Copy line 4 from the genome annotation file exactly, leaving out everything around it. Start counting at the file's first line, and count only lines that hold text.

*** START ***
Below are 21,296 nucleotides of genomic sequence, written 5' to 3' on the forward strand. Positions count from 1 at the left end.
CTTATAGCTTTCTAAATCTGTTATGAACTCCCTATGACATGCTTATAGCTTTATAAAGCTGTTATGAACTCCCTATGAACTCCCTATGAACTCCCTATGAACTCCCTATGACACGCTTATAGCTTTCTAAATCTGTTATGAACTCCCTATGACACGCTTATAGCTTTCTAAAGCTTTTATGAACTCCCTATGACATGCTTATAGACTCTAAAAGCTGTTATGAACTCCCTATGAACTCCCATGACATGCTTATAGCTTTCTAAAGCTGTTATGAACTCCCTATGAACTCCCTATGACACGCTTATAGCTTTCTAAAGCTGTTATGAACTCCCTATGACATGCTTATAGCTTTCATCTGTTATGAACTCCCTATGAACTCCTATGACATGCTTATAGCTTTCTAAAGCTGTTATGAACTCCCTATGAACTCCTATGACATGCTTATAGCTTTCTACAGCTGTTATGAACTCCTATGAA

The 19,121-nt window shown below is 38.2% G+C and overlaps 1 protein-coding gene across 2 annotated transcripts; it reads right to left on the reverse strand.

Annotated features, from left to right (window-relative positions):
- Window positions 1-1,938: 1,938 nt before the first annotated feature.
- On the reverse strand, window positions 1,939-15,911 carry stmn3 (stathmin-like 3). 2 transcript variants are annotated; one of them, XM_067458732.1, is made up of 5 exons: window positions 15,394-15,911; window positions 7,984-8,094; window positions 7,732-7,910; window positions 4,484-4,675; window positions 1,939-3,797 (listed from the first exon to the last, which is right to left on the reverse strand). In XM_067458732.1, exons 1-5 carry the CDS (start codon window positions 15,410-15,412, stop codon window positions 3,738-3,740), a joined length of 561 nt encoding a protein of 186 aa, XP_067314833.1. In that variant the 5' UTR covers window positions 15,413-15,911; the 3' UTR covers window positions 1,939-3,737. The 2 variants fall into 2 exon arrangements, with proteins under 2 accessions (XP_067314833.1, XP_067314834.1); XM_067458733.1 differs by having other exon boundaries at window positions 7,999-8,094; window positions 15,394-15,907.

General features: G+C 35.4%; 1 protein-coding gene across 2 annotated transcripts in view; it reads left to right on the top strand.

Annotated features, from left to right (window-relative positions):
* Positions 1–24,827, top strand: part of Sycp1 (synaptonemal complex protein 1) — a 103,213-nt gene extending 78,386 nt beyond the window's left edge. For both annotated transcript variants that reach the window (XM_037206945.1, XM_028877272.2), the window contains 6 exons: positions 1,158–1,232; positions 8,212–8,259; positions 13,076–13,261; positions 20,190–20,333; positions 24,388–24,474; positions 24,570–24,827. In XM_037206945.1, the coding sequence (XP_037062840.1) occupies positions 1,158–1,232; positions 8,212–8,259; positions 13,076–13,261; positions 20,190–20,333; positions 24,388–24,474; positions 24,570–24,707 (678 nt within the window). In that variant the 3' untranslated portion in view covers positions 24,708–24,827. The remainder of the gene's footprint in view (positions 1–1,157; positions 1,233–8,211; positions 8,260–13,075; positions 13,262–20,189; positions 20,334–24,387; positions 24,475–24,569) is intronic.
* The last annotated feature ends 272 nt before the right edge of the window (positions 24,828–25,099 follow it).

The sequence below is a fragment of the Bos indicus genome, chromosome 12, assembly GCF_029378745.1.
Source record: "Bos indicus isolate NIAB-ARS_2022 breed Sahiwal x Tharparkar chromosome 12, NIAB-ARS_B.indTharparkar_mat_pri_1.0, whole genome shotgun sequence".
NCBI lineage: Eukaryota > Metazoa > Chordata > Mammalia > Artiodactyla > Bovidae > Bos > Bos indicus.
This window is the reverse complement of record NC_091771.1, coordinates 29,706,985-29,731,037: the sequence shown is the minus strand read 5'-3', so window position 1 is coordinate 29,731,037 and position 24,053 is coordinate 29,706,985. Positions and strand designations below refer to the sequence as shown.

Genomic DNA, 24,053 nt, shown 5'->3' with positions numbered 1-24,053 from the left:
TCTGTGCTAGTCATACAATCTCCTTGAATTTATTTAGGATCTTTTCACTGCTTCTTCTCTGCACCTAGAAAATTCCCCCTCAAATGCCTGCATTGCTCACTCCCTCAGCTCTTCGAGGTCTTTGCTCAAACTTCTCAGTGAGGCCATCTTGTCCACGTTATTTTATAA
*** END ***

Annotated features, from left to right (window-relative positions):